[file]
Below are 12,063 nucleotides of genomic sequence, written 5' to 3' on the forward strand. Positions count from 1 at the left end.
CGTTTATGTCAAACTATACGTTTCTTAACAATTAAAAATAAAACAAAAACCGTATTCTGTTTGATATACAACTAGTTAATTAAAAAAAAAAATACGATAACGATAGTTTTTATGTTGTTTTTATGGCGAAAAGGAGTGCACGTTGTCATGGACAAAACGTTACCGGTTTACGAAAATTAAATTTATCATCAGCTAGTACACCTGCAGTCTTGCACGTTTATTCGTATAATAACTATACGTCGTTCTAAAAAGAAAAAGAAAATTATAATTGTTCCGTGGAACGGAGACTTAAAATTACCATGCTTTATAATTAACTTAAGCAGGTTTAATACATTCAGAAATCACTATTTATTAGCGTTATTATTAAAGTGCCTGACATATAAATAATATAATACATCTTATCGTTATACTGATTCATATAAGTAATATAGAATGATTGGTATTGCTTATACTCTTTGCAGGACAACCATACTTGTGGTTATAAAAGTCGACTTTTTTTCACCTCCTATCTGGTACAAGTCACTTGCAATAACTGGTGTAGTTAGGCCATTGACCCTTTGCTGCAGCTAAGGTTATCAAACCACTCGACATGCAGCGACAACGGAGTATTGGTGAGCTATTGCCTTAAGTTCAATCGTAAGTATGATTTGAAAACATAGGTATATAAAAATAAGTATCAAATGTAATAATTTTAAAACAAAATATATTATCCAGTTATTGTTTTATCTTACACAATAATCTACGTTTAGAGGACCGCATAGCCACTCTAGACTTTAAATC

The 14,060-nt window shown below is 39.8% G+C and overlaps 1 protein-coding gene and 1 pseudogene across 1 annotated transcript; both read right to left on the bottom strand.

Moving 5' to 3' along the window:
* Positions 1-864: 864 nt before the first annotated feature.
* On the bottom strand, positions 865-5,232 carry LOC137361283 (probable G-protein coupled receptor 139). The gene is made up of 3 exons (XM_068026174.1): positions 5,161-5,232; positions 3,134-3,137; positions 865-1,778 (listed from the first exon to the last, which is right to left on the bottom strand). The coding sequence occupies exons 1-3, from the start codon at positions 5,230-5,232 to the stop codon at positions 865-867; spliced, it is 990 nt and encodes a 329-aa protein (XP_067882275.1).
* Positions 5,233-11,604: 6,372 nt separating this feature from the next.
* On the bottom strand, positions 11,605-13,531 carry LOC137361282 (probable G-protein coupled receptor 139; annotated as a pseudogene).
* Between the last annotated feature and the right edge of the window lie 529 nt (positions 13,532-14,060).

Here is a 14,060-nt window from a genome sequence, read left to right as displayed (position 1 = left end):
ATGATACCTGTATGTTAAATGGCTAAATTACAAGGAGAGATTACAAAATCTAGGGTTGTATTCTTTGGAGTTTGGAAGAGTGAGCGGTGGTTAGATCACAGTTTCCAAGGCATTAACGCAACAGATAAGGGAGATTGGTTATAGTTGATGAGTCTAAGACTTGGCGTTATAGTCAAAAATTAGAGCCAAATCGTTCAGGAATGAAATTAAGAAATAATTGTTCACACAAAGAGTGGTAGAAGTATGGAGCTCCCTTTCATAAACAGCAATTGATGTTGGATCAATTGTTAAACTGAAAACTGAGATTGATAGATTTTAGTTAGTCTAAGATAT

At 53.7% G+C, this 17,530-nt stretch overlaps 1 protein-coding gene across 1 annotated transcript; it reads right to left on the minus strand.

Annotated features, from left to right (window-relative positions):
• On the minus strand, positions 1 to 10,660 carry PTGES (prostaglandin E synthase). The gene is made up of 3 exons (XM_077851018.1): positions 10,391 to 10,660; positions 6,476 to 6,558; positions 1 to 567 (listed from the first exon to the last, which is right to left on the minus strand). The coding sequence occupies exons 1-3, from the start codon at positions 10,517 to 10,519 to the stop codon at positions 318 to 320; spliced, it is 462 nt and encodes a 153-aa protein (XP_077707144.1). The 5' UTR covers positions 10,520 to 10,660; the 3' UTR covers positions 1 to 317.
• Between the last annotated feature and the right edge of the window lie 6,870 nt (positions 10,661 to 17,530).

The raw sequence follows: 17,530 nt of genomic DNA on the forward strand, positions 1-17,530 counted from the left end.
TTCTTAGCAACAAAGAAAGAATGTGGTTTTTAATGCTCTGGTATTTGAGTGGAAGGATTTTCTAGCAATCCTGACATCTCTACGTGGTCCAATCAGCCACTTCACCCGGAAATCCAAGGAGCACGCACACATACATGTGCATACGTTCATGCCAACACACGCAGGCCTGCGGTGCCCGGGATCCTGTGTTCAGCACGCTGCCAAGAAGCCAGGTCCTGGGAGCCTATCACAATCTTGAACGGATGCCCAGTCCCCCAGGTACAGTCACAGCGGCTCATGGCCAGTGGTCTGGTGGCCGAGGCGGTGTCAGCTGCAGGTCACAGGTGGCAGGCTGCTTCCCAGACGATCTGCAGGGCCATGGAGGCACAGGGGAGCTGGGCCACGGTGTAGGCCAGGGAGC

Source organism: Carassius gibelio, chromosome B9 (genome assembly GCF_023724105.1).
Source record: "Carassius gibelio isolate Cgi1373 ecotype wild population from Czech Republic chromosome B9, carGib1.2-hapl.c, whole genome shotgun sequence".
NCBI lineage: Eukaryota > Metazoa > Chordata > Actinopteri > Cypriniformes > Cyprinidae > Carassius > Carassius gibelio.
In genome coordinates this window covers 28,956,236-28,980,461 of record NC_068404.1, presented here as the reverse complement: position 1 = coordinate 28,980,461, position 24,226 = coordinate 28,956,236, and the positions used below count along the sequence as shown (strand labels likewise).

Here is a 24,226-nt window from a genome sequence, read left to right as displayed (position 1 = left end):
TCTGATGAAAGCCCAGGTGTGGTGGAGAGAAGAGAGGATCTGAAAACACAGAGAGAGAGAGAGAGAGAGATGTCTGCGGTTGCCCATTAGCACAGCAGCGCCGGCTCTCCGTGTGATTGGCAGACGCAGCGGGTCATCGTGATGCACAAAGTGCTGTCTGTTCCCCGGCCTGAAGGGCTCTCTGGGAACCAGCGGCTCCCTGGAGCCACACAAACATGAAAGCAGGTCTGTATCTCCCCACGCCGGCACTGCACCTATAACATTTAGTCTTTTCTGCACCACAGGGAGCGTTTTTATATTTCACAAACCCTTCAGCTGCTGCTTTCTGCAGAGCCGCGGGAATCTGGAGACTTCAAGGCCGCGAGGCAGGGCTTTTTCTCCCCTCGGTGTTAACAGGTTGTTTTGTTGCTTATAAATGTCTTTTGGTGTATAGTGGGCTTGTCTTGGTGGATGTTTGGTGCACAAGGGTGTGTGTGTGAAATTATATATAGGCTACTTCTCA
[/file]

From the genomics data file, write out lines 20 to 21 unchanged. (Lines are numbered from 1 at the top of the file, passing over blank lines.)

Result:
NCBI lineage: Eukaryota > Metazoa > Chordata > Actinopteri > Cypriniformes > Cyprinidae > Carassius > Carassius gibelio.
In genome coordinates this window covers 28,956,236-28,980,461 of record NC_068404.1, presented here as the reverse complement: position 1 = coordinate 28,980,461, position 24,226 = coordinate 28,956,236, and the positions used below count along the sequence as shown (strand labels likewise).